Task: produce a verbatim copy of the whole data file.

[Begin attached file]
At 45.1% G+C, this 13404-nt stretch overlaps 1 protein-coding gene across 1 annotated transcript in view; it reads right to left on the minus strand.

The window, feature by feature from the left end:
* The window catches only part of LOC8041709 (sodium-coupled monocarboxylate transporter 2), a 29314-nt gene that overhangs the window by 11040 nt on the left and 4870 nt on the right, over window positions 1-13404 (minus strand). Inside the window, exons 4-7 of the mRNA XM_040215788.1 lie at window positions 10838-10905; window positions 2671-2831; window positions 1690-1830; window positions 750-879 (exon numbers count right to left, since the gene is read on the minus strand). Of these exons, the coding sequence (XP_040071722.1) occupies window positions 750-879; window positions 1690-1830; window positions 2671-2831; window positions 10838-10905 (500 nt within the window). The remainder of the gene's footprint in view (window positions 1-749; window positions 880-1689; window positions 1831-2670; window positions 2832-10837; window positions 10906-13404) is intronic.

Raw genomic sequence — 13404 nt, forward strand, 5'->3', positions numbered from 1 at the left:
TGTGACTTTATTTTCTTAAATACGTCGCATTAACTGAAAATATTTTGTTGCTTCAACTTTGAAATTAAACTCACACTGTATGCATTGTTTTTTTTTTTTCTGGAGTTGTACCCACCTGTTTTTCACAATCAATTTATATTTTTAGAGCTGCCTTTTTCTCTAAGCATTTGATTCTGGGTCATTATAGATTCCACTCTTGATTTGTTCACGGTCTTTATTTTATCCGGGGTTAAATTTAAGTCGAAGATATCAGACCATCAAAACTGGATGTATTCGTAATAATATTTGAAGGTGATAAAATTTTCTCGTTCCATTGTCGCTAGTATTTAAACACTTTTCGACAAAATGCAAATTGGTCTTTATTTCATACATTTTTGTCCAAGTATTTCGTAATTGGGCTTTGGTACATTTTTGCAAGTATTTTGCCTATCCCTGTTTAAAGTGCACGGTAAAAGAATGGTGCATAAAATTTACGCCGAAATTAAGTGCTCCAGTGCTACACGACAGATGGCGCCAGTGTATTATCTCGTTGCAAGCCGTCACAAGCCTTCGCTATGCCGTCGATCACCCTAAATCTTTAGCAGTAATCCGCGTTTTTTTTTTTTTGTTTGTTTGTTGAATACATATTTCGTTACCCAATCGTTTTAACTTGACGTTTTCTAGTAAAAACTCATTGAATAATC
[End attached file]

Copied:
At 45.1% G+C, this 13404-nt stretch overlaps 1 protein-coding gene across 1 annotated transcript in view; it reads right to left on the minus strand.

The window, feature by feature from the left end:
* The window catches only part of LOC8041709 (sodium-coupled monocarboxylate transporter 2), a 29314-nt gene that overhangs the window by 11040 nt on the left and 4870 nt on the right, over window positions 1-13404 (minus strand). Inside the window, exons 4-7 of the mRNA XM_040215788.1 lie at window positions 10838-10905; window positions 2671-2831; window positions 1690-1830; window positions 750-879 (exon numbers count right to left, since the gene is read on the minus strand). Of these exons, the coding sequence (XP_040071722.1) occupies window positions 750-879; window positions 1690-1830; window positions 2671-2831; window positions 10838-10905 (500 nt within the window). The remainder of the gene's footprint in view (window positions 1-749; window positions 880-1689; window positions 1831-2670; window positions 2832-10837; window positions 10906-13404) is intronic.

Raw genomic sequence — 13404 nt, forward strand, 5'->3', positions numbered from 1 at the left:
TGTGACTTTATTTTCTTAAATACGTCGCATTAACTGAAAATATTTTGTTGCTTCAACTTTGAAATTAAACTCACACTGTATGCATTGTTTTTTTTTTTTCTGGAGTTGTACCCACCTGTTTTTCACAATCAATTTATATTTTTAGAGCTGCCTTTTTCTCTAAGCATTTGATTCTGGGTCATTATAGATTCCACTCTTGATTTGTTCACGGTCTTTATTTTATCCGGGGTTAAATTTAAGTCGAAGATATCAGACCATCAAAACTGGATGTATTCGTAATAATATTTGAAGGTGATAAAATTTTCTCGTTCCATTGTCGCTAGTATTTAAACACTTTTCGACAAAATGCAAATTGGTCTTTATTTCATACATTTTTGTCCAAGTATTTCGTAATTGGGCTTTGGTACATTTTTGCAAGTATTTTGCCTATCCCTGTTTAAAGTGCACGGTAAAAGAATGGTGCATAAAATTTACGCCGAAATTAAGTGCTCCAGTGCTACACGACAGATGGCGCCAGTGTATTATCTCGTTGCAAGCCGTCACAAGCCTTCGCTATGCCGTCGATCACCCTAAATCTTTAGCAGTAATCCGCGTTTTTTTTTTTTTGTTTGTTTGTTGAATACATATTTCGTTACCCAATCGTTTTAACTTGACGTTTTCTAGTAAAAACTCATTGAATAATC